The atomic probe laser is phaselocked with an offset frequency of approximately 13.6 × 12 = 163.2 GHz to the red of the cavity probe, placing it close to ω_{a}. The offset phaselock frequency is adjusted to maintain the atomic probe laser approximately δ_{c} /2π + 80 MHz blue of ω_{a}. We derive three important tones from this laser: a homodyne reference beam, a path length stabilization beam used for removing path length noise and drift, and the actual atomic probe tone used for OAT and QND measurements. The path length stabilization beam is passed through an EOM that is modulated at 80 MHz to create a weak sideband that will serve as the atomic probe tone. The combined path length stabilization and atomic probe tones are reflected from the cavity and detected on a single homodyne detector. The homodyne reference beam is shifted by an 80 MHz AOM to have the same frequency as the atomic probe tone. The quadrature of the atomic probe tone that we detect in the homodyne is actively stabilized by adjusting the phase of the homodyne reference tone. This is achieved by detecting the phase of the path length stabilization tone appearing in the homodyne detector at 80 MHz and then holding this phase constant by feedback on the frequency of the 80 MHz AOM used to shift the homodyne reference beam.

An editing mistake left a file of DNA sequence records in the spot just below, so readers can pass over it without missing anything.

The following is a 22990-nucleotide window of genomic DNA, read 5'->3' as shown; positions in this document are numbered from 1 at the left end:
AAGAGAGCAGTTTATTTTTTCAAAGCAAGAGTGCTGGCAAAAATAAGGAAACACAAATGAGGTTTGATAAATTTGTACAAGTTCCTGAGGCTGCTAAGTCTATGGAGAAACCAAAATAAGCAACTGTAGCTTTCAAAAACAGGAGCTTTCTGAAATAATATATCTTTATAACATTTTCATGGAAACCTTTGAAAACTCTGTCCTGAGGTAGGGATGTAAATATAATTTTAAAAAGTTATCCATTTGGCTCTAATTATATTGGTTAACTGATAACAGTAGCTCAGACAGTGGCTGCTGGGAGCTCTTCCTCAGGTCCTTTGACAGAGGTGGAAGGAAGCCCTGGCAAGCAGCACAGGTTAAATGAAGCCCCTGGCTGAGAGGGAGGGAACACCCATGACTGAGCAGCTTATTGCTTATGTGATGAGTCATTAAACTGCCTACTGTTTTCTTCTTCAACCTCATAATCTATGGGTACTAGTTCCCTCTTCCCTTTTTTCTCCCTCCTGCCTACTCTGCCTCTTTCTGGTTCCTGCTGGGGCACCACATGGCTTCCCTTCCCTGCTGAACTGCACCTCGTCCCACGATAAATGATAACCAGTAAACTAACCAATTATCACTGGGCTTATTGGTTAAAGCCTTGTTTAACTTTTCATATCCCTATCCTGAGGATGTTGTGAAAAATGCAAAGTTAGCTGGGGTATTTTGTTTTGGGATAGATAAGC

The laser could be actively locked to the dressed resonance as in ref. ^{5} or the linear part of the dispersive could be used to estimate small frequency shifts, but for this work we sweep the atomic probe laser, and all derived beams, so that the atomic probe tone sweeps through cavity resonance at 1.5 MHz ms^{−1}. Although this simplifies the experiment, it results in a 6 dB loss of quantum efficiency for a fixed amount of freespace scattering when compared to performing homodyne detection on the line centre. Including this loss of efficiency, the net effective quantum efficiency is approximately 10%.
When using the atomic probe to drive OAT, it is ideal to operate with the driving laser detuned from cavity resonance by δ_{p} = κ/2 to suppress freespace scattering. However, we work at larger detunings for two reasons. First, an increased detuning reduces deleterious QND interactions (or, equivalently, photon shot noise from the applied drive tone) that were neglected in our description of the emergence of the unitary dynamics^{52}. Second, this enables operation in a linearized regime even in the presence of shottoshot total atom number fluctuations. We empirically find an optimum detuning of δ_{p} = 2.7 × κ/2 with χ_{OAT} ≈ 2π × 10 Hz.